Nonprofit leaders, especially those with small human resource capacities, have to pay particular attention to the needs of the staff. Sound communication and adjustments in policies and practices that impact the experience of the staff are needed. This is not only to prioritize the welfare of the staff, but also to preserve the output of the organization and by extension, the welfare of those affected by the organization’s work.

Myung J. Lee, Volunteers of America-Greater New York: George Floyd, Eric Garner, Breonna Taylor and too many others should be alive today. Their deaths have fomented a movement that cannot be ignored. Americans are waking up. We are getting louder. People who might otherwise be content to sit back and do nothing are taking action. And, action is power. The swell of emotion that’s sweeping the country is forcing people in power to look at themselves in a different way – through the prism of racism that our black and brown communities have lived with for centuries. I am very hopeful that real change is coming.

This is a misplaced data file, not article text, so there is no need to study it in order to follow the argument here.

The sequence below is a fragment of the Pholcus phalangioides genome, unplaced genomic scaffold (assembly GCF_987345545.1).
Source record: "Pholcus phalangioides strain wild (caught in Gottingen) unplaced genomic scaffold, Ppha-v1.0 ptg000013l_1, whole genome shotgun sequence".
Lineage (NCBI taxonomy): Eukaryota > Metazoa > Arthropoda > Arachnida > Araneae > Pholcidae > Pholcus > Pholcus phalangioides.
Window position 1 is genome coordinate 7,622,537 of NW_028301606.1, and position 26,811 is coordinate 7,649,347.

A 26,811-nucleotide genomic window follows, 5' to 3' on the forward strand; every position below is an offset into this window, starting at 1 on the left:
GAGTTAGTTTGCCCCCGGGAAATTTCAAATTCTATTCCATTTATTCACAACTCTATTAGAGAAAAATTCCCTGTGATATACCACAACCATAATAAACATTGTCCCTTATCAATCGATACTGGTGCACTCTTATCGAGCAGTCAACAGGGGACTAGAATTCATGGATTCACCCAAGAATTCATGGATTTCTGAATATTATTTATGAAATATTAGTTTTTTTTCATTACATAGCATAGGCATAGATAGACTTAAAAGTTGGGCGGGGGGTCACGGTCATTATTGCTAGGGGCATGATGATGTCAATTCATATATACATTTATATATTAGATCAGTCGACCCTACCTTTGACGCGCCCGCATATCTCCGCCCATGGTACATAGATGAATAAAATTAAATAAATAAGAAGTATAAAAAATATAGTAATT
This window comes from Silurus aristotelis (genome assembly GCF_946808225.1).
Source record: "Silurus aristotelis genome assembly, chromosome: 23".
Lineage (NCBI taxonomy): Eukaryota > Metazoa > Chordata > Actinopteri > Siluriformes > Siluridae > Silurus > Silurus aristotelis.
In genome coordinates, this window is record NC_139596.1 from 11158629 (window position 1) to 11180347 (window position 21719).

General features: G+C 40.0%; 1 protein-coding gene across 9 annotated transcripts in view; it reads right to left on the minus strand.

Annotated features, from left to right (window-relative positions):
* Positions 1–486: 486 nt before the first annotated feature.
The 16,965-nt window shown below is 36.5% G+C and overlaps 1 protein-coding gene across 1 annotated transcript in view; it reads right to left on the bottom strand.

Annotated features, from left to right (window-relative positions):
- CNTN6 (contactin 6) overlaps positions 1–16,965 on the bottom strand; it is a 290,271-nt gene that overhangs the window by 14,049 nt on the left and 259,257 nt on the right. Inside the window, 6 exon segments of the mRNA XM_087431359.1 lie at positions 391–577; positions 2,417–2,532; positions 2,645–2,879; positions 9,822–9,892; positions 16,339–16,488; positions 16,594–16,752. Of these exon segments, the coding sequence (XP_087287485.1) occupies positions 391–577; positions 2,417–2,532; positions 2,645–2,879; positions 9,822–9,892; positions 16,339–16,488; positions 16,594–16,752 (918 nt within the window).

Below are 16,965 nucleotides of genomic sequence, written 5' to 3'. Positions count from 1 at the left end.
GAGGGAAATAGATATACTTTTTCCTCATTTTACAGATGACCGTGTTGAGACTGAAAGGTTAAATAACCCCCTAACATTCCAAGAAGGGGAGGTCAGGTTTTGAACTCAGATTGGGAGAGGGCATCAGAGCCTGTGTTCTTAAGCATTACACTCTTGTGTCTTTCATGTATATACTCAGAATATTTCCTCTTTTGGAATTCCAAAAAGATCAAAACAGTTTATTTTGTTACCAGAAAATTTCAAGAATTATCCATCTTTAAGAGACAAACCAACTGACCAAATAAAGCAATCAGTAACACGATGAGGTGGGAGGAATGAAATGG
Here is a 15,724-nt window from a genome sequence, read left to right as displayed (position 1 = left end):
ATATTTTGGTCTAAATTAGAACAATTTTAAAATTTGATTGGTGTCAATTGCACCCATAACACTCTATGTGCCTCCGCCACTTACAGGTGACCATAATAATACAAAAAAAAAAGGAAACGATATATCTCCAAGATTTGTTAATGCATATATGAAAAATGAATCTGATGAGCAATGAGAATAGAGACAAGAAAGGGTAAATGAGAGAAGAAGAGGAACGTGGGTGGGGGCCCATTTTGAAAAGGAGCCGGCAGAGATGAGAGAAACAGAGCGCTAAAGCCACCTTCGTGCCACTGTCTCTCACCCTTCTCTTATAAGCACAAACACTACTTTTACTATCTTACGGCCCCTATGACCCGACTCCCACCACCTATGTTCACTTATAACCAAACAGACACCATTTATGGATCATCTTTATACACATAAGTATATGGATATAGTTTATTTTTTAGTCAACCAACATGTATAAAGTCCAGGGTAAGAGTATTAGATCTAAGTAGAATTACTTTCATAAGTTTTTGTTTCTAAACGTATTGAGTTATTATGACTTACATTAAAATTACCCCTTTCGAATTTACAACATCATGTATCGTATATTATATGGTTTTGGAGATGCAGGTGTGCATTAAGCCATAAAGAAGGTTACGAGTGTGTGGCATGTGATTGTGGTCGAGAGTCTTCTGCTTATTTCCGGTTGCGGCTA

At VOA-Greater New York, this is also our moment and our opportunity. Raising voices and raising awareness is great, but we need to get to work. As an organization, we will really look hard at who we are and determine what we can do differently to ensure that we really are a safe place for our black and brown colleagues and the clients we serve.